Now before you decide to go ape shit on ME and decide that I must be burned at the stake for speaking  blasphemy, stop and take a good, hard look at yourself. Really. And I don’t mean  physically. I mean mentally. Look at who you are, where you are in your life, what you want to do with your life. Who is the the woman YOU want to be? How do you want to define yourself as a woman? Please don’t give me crap about the “media” and how horrible they are and how they put women down and how women can’t do anything right now. “She’s too fat. She’s too skinny.” I’m tired of it.  I am a woman too, and I read the same shit you do. But I don’t let it define me as a woman. And I DO NOT put other women down because they want to look a certain way. I also don’t put myself out there as some people do. I don’t look for pity or praise. I try to share useful information with my readers, not useless.  I try to be as honest as I can with my female members. I don’t allow them to complain about how they look, and I certainly don’t complain about how I look. So again, I ask you to take a real hard look at yourself. Do you really want to be the woman always complaining about the size of her thighs or how you have no upper body strength but won’t do anything about it OR do you want to be the woman who OWNS her body, really owns her body and decides how she is going to make the most of the wonderful body you have. Sure, you can complain and complain and complain.  I won’t listen.  You can make smart ass remarks about other women who are working hard to look good (or whom you perceive as looking good.) They don’t give a shit about what you say either because they own themselves.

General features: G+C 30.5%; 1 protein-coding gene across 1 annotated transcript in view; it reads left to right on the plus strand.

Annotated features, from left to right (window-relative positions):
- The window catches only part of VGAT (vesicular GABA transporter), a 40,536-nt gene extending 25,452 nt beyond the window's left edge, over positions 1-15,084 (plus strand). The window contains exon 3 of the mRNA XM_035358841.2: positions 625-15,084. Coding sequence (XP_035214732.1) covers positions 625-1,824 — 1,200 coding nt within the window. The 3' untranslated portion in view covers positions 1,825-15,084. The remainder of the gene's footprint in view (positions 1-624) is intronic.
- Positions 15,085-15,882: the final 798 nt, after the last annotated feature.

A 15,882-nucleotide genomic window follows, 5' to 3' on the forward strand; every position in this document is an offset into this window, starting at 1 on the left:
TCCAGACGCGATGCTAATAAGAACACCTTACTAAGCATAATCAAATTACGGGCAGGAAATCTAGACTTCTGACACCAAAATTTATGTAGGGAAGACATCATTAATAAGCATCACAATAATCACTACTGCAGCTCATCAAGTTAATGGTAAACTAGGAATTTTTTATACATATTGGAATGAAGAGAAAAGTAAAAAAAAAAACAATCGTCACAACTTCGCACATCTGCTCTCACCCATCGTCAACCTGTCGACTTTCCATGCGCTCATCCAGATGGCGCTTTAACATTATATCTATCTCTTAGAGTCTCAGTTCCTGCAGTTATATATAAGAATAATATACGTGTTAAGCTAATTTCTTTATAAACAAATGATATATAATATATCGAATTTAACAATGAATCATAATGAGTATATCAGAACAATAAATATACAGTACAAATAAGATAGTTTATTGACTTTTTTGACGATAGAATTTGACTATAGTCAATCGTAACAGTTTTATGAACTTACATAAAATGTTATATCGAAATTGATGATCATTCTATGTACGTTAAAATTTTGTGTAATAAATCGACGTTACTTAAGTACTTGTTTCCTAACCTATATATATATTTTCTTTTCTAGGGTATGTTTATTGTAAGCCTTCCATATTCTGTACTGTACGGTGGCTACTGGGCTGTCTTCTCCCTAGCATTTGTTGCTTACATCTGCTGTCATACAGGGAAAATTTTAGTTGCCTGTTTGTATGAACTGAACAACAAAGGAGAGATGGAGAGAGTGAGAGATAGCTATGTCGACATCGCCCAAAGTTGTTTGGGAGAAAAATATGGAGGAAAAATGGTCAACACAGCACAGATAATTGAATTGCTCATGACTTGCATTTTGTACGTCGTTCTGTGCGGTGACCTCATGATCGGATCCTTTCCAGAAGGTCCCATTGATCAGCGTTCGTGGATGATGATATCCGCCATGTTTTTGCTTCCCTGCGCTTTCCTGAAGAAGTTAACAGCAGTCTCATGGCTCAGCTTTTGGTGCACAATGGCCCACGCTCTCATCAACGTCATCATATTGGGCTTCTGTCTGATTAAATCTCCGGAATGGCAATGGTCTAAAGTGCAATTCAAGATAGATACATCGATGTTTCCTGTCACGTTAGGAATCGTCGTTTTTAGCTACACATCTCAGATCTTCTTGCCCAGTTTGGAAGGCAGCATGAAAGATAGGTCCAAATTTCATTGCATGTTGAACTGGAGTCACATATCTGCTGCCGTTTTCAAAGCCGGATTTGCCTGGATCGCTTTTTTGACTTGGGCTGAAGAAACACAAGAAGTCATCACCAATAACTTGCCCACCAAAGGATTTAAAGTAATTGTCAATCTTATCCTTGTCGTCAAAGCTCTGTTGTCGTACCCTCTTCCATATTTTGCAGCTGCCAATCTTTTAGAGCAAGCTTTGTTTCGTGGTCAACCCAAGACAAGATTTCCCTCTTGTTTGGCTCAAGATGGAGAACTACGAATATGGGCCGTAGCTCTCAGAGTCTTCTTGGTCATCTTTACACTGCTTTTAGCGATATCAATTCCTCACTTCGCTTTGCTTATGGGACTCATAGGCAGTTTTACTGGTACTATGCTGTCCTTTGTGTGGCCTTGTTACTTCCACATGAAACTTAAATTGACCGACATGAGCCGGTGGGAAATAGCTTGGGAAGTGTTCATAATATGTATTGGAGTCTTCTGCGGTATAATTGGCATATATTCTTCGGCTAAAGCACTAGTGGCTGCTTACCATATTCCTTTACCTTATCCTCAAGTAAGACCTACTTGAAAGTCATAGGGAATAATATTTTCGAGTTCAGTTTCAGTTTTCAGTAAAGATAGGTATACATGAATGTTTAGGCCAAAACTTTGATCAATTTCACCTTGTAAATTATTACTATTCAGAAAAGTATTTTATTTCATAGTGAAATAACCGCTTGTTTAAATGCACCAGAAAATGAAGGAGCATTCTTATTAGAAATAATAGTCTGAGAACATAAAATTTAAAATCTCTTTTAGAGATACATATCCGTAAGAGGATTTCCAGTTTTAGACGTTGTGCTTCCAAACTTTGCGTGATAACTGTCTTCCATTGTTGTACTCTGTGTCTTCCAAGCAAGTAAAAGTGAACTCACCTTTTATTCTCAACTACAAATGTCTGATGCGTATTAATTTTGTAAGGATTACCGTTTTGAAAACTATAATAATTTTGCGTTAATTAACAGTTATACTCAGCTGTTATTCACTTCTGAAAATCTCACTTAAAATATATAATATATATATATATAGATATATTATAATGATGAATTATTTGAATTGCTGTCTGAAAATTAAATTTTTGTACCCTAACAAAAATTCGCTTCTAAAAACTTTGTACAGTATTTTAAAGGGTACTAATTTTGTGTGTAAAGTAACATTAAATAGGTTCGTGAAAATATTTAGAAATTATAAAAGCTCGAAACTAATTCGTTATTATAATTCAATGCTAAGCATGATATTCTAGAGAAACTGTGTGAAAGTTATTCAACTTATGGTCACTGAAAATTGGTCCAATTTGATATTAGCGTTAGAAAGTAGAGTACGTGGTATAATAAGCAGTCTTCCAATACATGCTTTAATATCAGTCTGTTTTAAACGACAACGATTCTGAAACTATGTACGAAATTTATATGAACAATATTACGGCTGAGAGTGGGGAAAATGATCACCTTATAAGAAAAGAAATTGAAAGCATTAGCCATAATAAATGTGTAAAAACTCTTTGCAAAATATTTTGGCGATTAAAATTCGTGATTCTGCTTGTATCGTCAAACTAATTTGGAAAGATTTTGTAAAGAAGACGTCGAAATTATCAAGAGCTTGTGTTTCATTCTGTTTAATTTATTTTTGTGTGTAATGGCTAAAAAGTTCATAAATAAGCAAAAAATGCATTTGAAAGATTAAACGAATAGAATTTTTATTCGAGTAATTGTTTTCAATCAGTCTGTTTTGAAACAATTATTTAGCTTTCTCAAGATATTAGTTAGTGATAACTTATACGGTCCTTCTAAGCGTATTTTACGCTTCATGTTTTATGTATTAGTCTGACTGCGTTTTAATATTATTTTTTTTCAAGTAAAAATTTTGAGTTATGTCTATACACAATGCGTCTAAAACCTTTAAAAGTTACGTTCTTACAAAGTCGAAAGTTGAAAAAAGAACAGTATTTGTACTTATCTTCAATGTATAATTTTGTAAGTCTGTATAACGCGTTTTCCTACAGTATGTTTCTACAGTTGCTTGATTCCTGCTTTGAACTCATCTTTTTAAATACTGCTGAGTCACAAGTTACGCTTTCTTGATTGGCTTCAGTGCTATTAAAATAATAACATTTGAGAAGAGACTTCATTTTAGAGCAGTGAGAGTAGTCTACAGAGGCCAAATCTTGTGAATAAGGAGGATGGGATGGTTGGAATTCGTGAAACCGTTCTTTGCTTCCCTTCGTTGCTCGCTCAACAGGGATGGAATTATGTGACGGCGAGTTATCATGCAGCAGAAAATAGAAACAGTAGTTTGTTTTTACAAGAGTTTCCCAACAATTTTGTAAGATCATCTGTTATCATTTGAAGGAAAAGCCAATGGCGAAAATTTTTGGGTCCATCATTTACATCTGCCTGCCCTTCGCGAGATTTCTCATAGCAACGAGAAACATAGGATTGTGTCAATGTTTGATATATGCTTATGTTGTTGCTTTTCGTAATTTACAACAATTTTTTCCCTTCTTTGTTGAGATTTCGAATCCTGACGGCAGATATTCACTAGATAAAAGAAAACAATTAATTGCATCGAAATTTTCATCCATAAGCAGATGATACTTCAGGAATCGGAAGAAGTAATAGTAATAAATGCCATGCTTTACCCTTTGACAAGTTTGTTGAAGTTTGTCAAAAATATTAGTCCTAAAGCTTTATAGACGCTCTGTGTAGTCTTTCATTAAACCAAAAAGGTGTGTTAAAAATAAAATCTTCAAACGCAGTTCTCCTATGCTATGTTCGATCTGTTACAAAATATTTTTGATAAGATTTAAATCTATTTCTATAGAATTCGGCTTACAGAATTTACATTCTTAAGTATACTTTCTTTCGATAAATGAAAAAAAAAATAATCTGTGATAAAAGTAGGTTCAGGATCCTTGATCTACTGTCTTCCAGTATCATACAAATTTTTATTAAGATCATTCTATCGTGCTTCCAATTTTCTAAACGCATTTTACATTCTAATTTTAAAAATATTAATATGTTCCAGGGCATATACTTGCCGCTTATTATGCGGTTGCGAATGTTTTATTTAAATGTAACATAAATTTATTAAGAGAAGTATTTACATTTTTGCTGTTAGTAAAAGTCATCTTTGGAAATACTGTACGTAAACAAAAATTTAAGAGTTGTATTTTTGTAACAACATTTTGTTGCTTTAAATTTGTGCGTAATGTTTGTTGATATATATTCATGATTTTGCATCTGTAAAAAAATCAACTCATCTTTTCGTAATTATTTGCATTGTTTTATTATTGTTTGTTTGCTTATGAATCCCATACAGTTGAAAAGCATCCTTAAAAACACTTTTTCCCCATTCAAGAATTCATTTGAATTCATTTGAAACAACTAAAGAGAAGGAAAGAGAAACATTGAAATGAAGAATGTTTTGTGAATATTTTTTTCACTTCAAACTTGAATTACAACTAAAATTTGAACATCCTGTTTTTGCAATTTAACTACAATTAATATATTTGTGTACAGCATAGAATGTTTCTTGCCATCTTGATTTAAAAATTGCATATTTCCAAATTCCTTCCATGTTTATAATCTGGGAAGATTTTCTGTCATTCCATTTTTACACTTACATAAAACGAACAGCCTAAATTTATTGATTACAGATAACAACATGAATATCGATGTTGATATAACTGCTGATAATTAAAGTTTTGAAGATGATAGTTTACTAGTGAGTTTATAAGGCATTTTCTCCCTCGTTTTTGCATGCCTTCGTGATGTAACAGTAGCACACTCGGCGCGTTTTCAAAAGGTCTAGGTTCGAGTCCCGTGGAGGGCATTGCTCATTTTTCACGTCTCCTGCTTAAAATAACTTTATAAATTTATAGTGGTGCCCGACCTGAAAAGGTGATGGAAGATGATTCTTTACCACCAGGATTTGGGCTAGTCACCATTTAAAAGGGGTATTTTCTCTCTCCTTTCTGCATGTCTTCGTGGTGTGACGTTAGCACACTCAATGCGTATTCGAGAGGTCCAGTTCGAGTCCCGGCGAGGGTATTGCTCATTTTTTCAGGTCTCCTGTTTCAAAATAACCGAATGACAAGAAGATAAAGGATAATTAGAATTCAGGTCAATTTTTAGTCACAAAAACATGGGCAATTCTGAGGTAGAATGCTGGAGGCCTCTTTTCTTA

Do I inspire you? Or do I make you mad? By the way, I don't "look" like this today...I had to work my butt off to look like this last summer. This was MY goal.

You can bitch and complain that these women are bad women for wanting to look this way.  No one is going to listen.  You can sit in front of your computer for hours on end making comment after comment on various forums or blog sites or Facebook and post nasty remarks about this woman or that woman OR, and this is a big one, YOU could actually do something productive like, oh, I don’t know, go for a walk, make a delicious meal or hit the gym and get your squat on. If you have the time to sit and bitch about a picture or quote or comment or post or whatever, then you have more time on your hands than you know what to do with and that is really fucking sad.